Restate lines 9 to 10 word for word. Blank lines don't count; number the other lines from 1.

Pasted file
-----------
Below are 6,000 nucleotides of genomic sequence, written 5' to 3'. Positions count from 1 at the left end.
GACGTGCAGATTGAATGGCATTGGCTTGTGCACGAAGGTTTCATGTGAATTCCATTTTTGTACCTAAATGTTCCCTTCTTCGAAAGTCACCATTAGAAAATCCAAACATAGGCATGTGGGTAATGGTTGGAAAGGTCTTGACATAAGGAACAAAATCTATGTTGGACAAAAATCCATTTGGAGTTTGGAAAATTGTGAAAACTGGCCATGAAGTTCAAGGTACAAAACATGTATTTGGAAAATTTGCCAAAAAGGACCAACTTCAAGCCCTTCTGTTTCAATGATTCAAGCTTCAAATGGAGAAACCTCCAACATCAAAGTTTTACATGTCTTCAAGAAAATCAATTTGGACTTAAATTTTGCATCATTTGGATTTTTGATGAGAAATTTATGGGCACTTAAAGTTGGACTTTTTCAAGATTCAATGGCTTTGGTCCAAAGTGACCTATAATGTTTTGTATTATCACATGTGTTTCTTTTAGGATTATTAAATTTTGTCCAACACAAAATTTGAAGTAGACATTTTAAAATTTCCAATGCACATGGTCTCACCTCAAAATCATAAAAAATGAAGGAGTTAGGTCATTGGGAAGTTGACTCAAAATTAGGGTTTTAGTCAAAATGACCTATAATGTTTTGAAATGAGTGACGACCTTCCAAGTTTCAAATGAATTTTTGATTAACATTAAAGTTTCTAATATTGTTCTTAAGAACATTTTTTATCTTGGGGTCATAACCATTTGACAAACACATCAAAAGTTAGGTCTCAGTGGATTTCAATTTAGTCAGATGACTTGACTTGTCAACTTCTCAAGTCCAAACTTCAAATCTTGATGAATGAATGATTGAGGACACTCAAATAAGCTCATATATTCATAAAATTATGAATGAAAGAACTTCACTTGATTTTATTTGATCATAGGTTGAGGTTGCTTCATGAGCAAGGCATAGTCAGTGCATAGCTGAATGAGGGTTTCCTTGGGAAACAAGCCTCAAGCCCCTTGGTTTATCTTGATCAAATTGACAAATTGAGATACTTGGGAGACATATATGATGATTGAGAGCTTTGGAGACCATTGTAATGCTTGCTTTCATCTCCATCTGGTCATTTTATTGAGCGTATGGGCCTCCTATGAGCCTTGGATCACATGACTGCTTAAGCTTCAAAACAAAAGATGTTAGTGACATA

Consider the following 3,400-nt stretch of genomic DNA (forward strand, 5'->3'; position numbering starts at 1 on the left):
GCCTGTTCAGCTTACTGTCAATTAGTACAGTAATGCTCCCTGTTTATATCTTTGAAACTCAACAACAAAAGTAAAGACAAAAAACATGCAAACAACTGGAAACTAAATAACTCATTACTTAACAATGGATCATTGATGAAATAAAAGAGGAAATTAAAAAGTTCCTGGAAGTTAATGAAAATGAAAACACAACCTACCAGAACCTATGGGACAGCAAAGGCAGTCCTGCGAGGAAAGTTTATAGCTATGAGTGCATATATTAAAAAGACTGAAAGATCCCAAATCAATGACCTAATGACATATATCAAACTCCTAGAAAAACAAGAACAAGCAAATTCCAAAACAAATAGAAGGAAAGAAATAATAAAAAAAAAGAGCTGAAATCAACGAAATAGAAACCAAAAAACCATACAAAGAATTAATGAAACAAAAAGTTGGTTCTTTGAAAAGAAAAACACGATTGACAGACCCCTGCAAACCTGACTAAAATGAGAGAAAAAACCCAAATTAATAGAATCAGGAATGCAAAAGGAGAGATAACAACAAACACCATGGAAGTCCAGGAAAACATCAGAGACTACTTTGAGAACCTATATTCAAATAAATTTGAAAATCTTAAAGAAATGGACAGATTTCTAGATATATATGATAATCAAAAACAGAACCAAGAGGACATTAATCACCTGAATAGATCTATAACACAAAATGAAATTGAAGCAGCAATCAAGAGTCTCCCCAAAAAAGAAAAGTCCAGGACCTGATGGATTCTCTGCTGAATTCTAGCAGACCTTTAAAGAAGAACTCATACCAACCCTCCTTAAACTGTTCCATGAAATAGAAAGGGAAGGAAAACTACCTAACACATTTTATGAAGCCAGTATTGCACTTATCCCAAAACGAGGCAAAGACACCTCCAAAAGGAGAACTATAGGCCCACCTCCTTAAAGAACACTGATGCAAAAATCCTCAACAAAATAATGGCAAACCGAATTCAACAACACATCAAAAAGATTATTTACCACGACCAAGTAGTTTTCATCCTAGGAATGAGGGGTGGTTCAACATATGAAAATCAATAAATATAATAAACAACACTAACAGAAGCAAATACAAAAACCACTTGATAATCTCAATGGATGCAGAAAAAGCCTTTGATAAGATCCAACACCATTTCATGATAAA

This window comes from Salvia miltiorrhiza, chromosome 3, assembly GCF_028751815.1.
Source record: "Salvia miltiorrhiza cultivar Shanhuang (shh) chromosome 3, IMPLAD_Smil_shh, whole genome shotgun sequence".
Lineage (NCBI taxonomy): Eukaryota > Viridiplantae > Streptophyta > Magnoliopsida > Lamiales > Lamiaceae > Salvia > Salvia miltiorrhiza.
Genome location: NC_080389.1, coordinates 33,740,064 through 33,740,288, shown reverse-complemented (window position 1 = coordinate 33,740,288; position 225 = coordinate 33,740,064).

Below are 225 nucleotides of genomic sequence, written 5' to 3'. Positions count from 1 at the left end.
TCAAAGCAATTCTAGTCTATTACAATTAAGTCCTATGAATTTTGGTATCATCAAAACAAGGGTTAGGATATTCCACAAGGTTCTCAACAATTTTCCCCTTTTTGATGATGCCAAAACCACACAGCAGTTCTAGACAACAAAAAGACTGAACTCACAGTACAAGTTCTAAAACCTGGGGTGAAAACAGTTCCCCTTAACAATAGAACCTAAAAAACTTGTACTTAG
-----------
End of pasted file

Below are 225 nucleotides of genomic sequence, written 5' to 3'. Positions count from 1 at the left end.
TCAAAGCAATTCTAGTCTATTACAATTAAGTCCTATGAATTTTGGTATCATCAAAACAAGGGTTAGGATATTCCACAAGGTTCTCAACAATTTTCCCCTTTTTGATGATGCCAAAACCACACAGCAGTTCTAGACAACAAAAAGACTGAACTCACAGTACAAGTTCTAAAACCTGGGGTGAAAACAGTTCCCCTTAACAATAGAACCTAAAAAACTTGTACTTAG